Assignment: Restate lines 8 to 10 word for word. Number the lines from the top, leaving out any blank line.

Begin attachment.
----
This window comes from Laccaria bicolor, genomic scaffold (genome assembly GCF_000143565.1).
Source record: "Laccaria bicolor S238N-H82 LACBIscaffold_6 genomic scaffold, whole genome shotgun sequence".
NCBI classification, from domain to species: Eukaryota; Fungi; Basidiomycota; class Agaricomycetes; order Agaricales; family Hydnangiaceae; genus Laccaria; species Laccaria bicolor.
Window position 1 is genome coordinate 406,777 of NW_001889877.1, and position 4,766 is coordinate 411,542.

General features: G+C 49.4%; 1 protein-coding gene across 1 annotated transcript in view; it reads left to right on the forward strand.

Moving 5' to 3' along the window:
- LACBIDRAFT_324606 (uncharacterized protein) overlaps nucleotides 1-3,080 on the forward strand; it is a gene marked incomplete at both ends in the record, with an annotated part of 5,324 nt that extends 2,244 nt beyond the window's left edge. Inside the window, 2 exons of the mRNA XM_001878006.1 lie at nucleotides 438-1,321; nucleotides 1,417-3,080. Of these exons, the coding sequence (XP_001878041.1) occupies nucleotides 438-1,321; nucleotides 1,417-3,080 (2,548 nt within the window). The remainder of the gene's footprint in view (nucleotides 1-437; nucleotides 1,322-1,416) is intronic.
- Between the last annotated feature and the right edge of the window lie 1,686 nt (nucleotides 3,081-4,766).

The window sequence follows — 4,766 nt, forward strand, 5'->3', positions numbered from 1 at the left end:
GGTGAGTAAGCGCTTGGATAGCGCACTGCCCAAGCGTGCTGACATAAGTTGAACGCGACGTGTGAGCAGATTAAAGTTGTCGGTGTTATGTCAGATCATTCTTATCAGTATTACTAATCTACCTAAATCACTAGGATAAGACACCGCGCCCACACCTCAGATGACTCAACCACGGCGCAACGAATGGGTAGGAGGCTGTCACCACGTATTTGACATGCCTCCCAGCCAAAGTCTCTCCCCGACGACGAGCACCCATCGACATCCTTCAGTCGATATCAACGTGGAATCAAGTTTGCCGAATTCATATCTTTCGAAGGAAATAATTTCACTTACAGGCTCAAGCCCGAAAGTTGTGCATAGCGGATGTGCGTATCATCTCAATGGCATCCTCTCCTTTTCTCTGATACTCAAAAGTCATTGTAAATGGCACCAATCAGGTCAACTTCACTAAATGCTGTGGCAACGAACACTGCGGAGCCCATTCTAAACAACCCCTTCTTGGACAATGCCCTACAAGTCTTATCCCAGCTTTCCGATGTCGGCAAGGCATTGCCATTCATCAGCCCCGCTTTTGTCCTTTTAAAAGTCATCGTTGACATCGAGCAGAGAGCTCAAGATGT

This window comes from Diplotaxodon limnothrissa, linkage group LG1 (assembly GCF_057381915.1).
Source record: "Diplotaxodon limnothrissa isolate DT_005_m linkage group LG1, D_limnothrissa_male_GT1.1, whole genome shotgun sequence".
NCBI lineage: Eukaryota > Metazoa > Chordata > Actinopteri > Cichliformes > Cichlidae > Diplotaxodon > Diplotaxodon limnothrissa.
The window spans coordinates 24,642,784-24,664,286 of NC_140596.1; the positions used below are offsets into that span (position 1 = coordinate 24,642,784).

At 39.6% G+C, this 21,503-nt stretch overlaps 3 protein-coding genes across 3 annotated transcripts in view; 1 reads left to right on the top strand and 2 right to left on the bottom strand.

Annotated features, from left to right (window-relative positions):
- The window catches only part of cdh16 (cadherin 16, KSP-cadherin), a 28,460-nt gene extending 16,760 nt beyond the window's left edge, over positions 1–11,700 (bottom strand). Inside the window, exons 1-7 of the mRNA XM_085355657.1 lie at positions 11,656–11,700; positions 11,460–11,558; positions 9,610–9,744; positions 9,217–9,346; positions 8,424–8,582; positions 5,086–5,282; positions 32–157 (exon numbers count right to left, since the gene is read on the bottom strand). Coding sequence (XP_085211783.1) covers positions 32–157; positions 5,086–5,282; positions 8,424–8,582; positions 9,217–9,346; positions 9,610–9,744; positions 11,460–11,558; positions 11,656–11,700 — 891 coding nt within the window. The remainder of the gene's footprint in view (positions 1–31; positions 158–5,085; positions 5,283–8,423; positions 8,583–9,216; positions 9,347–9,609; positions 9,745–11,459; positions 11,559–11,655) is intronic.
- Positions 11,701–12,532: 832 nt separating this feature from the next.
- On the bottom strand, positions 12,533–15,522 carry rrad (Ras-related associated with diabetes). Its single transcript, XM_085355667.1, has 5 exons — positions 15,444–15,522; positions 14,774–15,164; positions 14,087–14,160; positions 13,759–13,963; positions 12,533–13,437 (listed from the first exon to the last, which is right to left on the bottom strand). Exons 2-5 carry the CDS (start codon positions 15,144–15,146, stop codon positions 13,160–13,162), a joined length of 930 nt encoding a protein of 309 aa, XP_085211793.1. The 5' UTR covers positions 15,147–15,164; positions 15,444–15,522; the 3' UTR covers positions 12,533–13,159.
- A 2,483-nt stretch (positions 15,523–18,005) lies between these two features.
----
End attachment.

- Between the last annotated feature and the right edge of the window lie 1,686 nt (nucleotides 3,081-4,766).

The window sequence follows — 4,766 nt, forward strand, 5'->3', positions numbered from 1 at the left end:
GGTGAGTAAGCGCTTGGATAGCGCACTGCCCAAGCGTGCTGACATAAGTTGAACGCGACGTGTGAGCAGATTAAAGTTGTCGGTGTTATGTCAGATCATTCTTATCAGTATTACTAATCTACCTAAATCACTAGGATAAGACACCGCGCCCACACCTCAGATGACTCAACCACGGCGCAACGAATGGGTAGGAGGCTGTCACCACGTATTTGACATGCCTCCCAGCCAAAGTCTCTCCCCGACGACGAGCACCCATCGACATCCTTCAGTCGATATCAACGTGGAATCAAGTTTGCCGAATTCATATCTTTCGAAGGAAATAATTTCACTTACAGGCTCAAGCCCGAAAGTTGTGCATAGCGGATGTGCGTATCATCTCAATGGCATCCTCTCCTTTTCTCTGATACTCAAAAGTCATTGTAAATGGCACCAATCAGGTCAACTTCACTAAATGCTGTGGCAACGAACACTGCGGAGCCCATTCTAAACAACCCCTTCTTGGACAATGCCCTACAAGTCTTATCCCAGCTTTCCGATGTCGGCAAGGCATTGCCATTCATCAGCCCCGCTTTTGTCCTTTTAAAAGTCATCGTTGACATCGAGCAGAGAGCTCAAGATGT